The Saar region was economically and politically dependent on France. France extended ownership of the coal mines and the railways west of the Saar by trying to enforce French stakes of 60% in the Saar smelters by controlling the ore, pig iron and coal supplies and thus to control the most important branches of the economy.
Economically, the Saar area was included in the French customs and currency area. From June 1, 1923, the French franc was the sole currency. After a five-year transition period, the Saar area was integrated into the French customs area on January 10, 1925. Because the German Reich not only lost the Saar coal, but also had to cede parts of the Upper Silesian coal basin to Poland after the referendum in Upper Silesia in 1921 , it lost almost half of its coal reserves. France, on the other hand, increased its resources in what was then the most important source of energy. Through the expropriation of the heavy industrial property in Lorraine and because Luxembourg no longer belonged to the German Customs Union, France was able to replace the German Empire in its role as the largest iron producer in Europe.
In the Saar area, the French mine administration also used the “mine money” to issue 50 centimes, one franc and two francs as emergency money , as non-ferrous metals were in short supply (not to be confused with the Saar franc introduced after the Second World War ).
Tried cultural connection
In addition to economic ties, France was also concerned with cultural dominance. In a strategy based on the Saar referendum in 1935, France attempted from 1920 onwards by setting up predominantly French-speaking domain schools to influence future voters in its interests. For this purpose, French-speaking domain schools (Écoles Domaniales) were built near the pits in accordance with the Annex to Article 46 of the Versailles Treaty .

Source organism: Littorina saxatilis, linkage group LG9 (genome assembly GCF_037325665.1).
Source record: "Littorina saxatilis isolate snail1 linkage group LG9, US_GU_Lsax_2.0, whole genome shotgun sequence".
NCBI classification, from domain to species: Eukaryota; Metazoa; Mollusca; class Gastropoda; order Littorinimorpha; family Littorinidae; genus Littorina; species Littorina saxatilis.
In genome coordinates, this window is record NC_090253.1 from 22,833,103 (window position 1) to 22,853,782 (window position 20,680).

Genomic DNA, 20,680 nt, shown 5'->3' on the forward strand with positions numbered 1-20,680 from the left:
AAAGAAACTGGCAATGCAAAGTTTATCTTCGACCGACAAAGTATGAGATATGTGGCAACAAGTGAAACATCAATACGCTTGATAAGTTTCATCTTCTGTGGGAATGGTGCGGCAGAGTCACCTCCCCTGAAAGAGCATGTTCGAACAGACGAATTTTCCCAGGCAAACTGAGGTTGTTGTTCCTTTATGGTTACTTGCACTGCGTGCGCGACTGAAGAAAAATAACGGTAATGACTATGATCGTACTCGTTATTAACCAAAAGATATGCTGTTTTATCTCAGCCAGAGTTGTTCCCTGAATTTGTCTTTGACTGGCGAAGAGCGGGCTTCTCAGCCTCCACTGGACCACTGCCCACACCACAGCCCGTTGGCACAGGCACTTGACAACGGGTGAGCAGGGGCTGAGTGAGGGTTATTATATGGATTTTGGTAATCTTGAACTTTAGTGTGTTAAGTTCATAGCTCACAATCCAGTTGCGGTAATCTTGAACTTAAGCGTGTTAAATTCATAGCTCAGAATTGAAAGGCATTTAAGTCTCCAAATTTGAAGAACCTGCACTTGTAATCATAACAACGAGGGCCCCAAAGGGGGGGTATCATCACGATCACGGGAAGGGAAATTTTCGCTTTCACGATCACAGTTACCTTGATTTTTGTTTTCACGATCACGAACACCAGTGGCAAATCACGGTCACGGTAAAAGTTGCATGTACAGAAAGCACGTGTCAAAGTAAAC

Over these 20 schools, which were founded in 1920 and were popularly known as French schools, a long school battle broke out, which played an important role in the dispute over the return to the German Reich.
Desire to return
On June 19, 1925, on the occasion of the Rhineland's millennium , 40,000 people demonstrated in Saarbrücken for belonging to the German Empire. The occupation by French soldiers , including colonial troops with North Africans , which was sometimes perceived as a particular humiliation (“ black disgrace ”), the exploitation of the Saarland coal and steel mining area, and national German propaganda reinforced the desire of many Saarlanders to return to the German Reich. All Saarland parties supported this during the Weimar Republic .
With the seizure of power of the National Socialist German Workers Party (NSDAP) in the German Reich, the political conditions in the Saar disordered in the upcoming January 1935 referendum on its future status. In June 1933, on the initiative of its chairman Hermann Röchling, the bourgeois German-Saarland People's Party merged with the unity party German Front (DF) in the Saar region, under the impression that the bourgeois parties agreed to the Enabling Act and their subsequent self-dissolution as well as the conformity in the Reich the return to Germany was. The same was done by the German National People's Party (DNVP), the German Center Party , the Reich Party of German Middle Classes (Economic Party , WP) and, with the personal consent of Reich Chancellor Adolf Hitler, the NSDAP.